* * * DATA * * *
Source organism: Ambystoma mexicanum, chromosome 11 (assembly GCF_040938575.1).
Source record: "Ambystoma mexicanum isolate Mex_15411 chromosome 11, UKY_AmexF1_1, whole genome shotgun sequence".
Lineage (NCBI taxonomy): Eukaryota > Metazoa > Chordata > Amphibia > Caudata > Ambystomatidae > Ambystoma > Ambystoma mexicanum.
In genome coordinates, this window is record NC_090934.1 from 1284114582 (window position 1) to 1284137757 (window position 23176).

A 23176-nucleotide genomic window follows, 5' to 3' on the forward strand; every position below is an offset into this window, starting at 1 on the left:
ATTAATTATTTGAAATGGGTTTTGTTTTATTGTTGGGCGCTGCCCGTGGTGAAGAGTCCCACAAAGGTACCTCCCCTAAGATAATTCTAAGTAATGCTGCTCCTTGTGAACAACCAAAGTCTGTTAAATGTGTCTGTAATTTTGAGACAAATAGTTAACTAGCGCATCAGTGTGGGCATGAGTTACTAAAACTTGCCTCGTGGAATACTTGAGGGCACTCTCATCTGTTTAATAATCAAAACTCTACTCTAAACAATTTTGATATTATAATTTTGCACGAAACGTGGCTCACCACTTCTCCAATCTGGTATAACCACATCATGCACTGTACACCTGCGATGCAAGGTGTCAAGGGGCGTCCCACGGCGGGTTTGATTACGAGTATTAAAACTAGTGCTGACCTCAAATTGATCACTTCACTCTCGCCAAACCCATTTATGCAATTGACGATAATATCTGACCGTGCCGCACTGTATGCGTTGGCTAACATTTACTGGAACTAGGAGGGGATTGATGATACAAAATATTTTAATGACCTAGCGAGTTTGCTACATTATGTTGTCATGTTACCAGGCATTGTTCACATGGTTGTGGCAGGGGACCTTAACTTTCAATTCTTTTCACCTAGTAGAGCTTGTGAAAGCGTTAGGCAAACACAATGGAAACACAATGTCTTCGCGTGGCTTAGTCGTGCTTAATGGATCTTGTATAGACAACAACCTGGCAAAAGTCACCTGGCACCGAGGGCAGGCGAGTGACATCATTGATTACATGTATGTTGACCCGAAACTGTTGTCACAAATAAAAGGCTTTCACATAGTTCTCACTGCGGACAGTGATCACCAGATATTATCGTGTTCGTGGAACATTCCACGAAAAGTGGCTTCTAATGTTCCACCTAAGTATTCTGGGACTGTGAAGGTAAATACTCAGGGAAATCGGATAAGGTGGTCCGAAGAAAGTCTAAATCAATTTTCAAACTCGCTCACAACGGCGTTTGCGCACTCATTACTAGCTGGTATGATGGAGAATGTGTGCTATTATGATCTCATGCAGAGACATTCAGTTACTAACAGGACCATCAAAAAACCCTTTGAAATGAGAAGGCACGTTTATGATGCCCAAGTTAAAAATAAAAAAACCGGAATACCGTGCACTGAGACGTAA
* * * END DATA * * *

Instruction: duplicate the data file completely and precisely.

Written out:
Source organism: Ambystoma mexicanum, chromosome 11 (assembly GCF_040938575.1).
Source record: "Ambystoma mexicanum isolate Mex_15411 chromosome 11, UKY_AmexF1_1, whole genome shotgun sequence".
Lineage (NCBI taxonomy): Eukaryota > Metazoa > Chordata > Amphibia > Caudata > Ambystomatidae > Ambystoma > Ambystoma mexicanum.
In genome coordinates, this window is record NC_090934.1 from 1284114582 (window position 1) to 1284137757 (window position 23176).

A 23176-nucleotide genomic window follows, 5' to 3' on the forward strand; every position below is an offset into this window, starting at 1 on the left:
ATTAATTATTTGAAATGGGTTTTGTTTTATTGTTGGGCGCTGCCCGTGGTGAAGAGTCCCACAAAGGTACCTCCCCTAAGATAATTCTAAGTAATGCTGCTCCTTGTGAACAACCAAAGTCTGTTAAATGTGTCTGTAATTTTGAGACAAATAGTTAACTAGCGCATCAGTGTGGGCATGAGTTACTAAAACTTGCCTCGTGGAATACTTGAGGGCACTCTCATCTGTTTAATAATCAAAACTCTACTCTAAACAATTTTGATATTATAATTTTGCACGAAACGTGGCTCACCACTTCTCCAATCTGGTATAACCACATCATGCACTGTACACCTGCGATGCAAGGTGTCAAGGGGCGTCCCACGGCGGGTTTGATTACGAGTATTAAAACTAGTGCTGACCTCAAATTGATCACTTCACTCTCGCCAAACCCATTTATGCAATTGACGATAATATCTGACCGTGCCGCACTGTATGCGTTGGCTAACATTTACTGGAACTAGGAGGGGATTGATGATACAAAATATTTTAATGACCTAGCGAGTTTGCTACATTATGTTGTCATGTTACCAGGCATTGTTCACATGGTTGTGGCAGGGGACCTTAACTTTCAATTCTTTTCACCTAGTAGAGCTTGTGAAAGCGTTAGGCAAACACAATGGAAACACAATGTCTTCGCGTGGCTTAGTCGTGCTTAATGGATCTTGTATAGACAACAACCTGGCAAAAGTCACCTGGCACCGAGGGCAGGCGAGTGACATCATTGATTACATGTATGTTGACCCGAAACTGTTGTCACAAATAAAAGGCTTTCACATAGTTCTCACTGCGGACAGTGATCACCAGATATTATCGTGTTCGTGGAACATTCCACGAAAAGTGGCTTCTAATGTTCCACCTAAGTATTCTGGGACTGTGAAGGTAAATACTCAGGGAAATCGGATAAGGTGGTCCGAAGAAAGTCTAAATCAATTTTCAAACTCGCTCACAACGGCGTTTGCGCACTCATTACTAGCTGGTATGATGGAGAATGTGTGCTATTATGATCTCATGCAGAGACATTCAGTTACTAACAGGACCATCAAAAAACCCTTTGAAATGAGAAGGCACGTTTATGATGCCCAAGTTAAAAATAAAAAAACCGGAATACCGTGCACTGAGACGTAA